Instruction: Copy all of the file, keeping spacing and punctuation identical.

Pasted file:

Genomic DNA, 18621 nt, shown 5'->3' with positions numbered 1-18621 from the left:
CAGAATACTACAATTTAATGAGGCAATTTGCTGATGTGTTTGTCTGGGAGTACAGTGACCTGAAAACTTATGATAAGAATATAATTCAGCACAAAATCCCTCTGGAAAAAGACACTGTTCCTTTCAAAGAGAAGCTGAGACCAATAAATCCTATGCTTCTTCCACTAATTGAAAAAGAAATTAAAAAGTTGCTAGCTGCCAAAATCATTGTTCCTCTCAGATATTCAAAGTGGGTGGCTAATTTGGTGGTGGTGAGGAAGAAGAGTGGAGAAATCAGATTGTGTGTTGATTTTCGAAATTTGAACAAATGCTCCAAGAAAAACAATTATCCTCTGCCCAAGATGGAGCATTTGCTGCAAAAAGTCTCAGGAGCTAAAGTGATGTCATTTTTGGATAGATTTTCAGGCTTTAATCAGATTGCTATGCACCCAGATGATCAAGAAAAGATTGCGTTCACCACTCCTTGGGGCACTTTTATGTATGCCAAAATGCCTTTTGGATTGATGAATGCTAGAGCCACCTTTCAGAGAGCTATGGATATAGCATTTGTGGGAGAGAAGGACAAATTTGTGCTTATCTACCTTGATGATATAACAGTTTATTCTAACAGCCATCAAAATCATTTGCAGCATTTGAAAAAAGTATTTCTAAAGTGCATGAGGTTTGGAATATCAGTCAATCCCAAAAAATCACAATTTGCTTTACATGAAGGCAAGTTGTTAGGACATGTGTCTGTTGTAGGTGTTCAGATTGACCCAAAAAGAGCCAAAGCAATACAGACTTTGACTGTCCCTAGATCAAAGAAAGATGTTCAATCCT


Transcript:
Genomic DNA, 18621 nt, shown 5'->3' with positions numbered 1-18621 from the left:
CAGAATACTACAATTTAATGAGGCAATTTGCTGATGTGTTTGTCTGGGAGTACAGTGACCTGAAAACTTATGATAAGAATATAATTCAGCACAAAATCCCTCTGGAAAAAGACACTGTTCCTTTCAAAGAGAAGCTGAGACCAATAAATCCTATGCTTCTTCCACTAATTGAAAAAGAAATTAAAAAGTTGCTAGCTGCCAAAATCATTGTTCCTCTCAGATATTCAAAGTGGGTGGCTAATTTGGTGGTGGTGAGGAAGAAGAGTGGAGAAATCAGATTGTGTGTTGATTTTCGAAATTTGAACAAATGCTCCAAGAAAAACAATTATCCTCTGCCCAAGATGGAGCATTTGCTGCAAAAAGTCTCAGGAGCTAAAGTGATGTCATTTTTGGATAGATTTTCAGGCTTTAATCAGATTGCTATGCACCCAGATGATCAAGAAAAGATTGCGTTCACCACTCCTTGGGGCACTTTTATGTATGCCAAAATGCCTTTTGGATTGATGAATGCTAGAGCCACCTTTCAGAGAGCTATGGATATAGCATTTGTGGGAGAGAAGGACAAATTTGTGCTTATCTACCTTGATGATATAACAGTTTATTCTAACAGCCATCAAAATCATTTGCAGCATTTGAAAAAAGTATTTCTAAAGTGCATGAGGTTTGGAATATCAGTCAATCCCAAAAAATCACAATTTGCTTTACATGAAGGCAAGTTGTTAGGACATGTGTCTGTTGTAGGTGTTCAGATTGACCCAAAAAGAGCCAAAGCAATACAGACTTTGACTGTCCCTAGATCAAAGAAAGATGTTCAATCCT